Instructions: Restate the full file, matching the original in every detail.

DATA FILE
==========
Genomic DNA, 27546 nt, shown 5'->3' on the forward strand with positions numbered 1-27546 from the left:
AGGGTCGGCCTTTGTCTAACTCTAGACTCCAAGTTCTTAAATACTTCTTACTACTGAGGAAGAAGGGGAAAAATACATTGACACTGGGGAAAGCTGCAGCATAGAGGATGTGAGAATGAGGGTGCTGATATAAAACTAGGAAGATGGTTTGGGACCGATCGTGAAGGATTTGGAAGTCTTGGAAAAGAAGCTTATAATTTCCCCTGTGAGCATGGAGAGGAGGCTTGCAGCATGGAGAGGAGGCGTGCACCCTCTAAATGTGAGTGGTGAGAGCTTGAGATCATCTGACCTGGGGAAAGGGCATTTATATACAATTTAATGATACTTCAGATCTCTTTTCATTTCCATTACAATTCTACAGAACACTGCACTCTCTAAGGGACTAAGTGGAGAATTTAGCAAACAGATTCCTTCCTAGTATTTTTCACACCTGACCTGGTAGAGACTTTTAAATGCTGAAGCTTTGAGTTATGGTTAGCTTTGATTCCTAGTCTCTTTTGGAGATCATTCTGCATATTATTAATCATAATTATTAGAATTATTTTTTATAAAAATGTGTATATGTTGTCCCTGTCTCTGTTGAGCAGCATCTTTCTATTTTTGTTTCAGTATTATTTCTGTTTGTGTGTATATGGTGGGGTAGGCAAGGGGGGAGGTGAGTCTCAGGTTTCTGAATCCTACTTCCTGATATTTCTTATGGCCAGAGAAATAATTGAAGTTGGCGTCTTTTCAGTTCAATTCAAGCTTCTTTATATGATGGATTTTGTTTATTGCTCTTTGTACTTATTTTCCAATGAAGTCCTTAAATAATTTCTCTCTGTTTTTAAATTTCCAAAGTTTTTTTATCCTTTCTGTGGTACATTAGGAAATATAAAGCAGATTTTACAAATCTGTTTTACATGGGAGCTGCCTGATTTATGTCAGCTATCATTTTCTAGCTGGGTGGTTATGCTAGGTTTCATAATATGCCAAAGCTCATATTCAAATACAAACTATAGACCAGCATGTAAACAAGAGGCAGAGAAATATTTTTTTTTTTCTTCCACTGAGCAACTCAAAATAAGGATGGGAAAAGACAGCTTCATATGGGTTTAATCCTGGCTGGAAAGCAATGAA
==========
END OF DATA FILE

Genomic DNA, 27546 nt, shown 5'->3' on the forward strand with positions numbered 1-27546 from the left:
AGGGTCGGCCTTTGTCTAACTCTAGACTCCAAGTTCTTAAATACTTCTTACTACTGAGGAAGAAGGGGAAAAATACATTGACACTGGGGAAAGCTGCAGCATAGAGGATGTGAGAATGAGGGTGCTGATATAAAACTAGGAAGATGGTTTGGGACCGATCGTGAAGGATTTGGAAGTCTTGGAAAAGAAGCTTATAATTTCCCCTGTGAGCATGGAGAGGAGGCTTGCAGCATGGAGAGGAGGCGTGCACCCTCTAAATGTGAGTGGTGAGAGCTTGAGATCATCTGACCTGGGGAAAGGGCATTTATATACAATTTAATGATACTTCAGATCTCTTTTCATTTCCATTACAATTCTACAGAACACTGCACTCTCTAAGGGACTAAGTGGAGAATTTAGCAAACAGATTCCTTCCTAGTATTTTTCACACCTGACCTGGTAGAGACTTTTAAATGCTGAAGCTTTGAGTTATGGTTAGCTTTGATTCCTAGTCTCTTTTGGAGATCATTCTGCATATTATTAATCATAATTATTAGAATTATTTTTTATAAAAATGTGTATATGTTGTCCCTGTCTCTGTTGAGCAGCATCTTTCTATTTTTGTTTCAGTATTATTTCTGTTTGTGTGTATATGGTGGGGTAGGCAAGGGGGGAGGTGAGTCTCAGGTTTCTGAATCCTACTTCCTGATATTTCTTATGGCCAGAGAAATAATTGAAGTTGGCGTCTTTTCAGTTCAATTCAAGCTTCTTTATATGATGGATTTTGTTTATTGCTCTTTGTACTTATTTTCCAATGAAGTCCTTAAATAATTTCTCTCTGTTTTTAAATTTCCAAAGTTTTTTTATCCTTTCTGTGGTACATTAGGAAATATAAAGCAGATTTTACAAATCTGTTTTACATGGGAGCTGCCTGATTTATGTCAGCTATCATTTTCTAGCTGGGTGGTTATGCTAGGTTTCATAATATGCCAAAGCTCATATTCAAATACAAACTATAGACCAGCATGTAAACAAGAGGCAGAGAAATATTTTTTTTTTTCTTCCACTGAGCAACTCAAAATAAGGATGGGAAAAGACAGCTTCATATGGGTTTAATCCTGGCTGGAAAGCAATGAA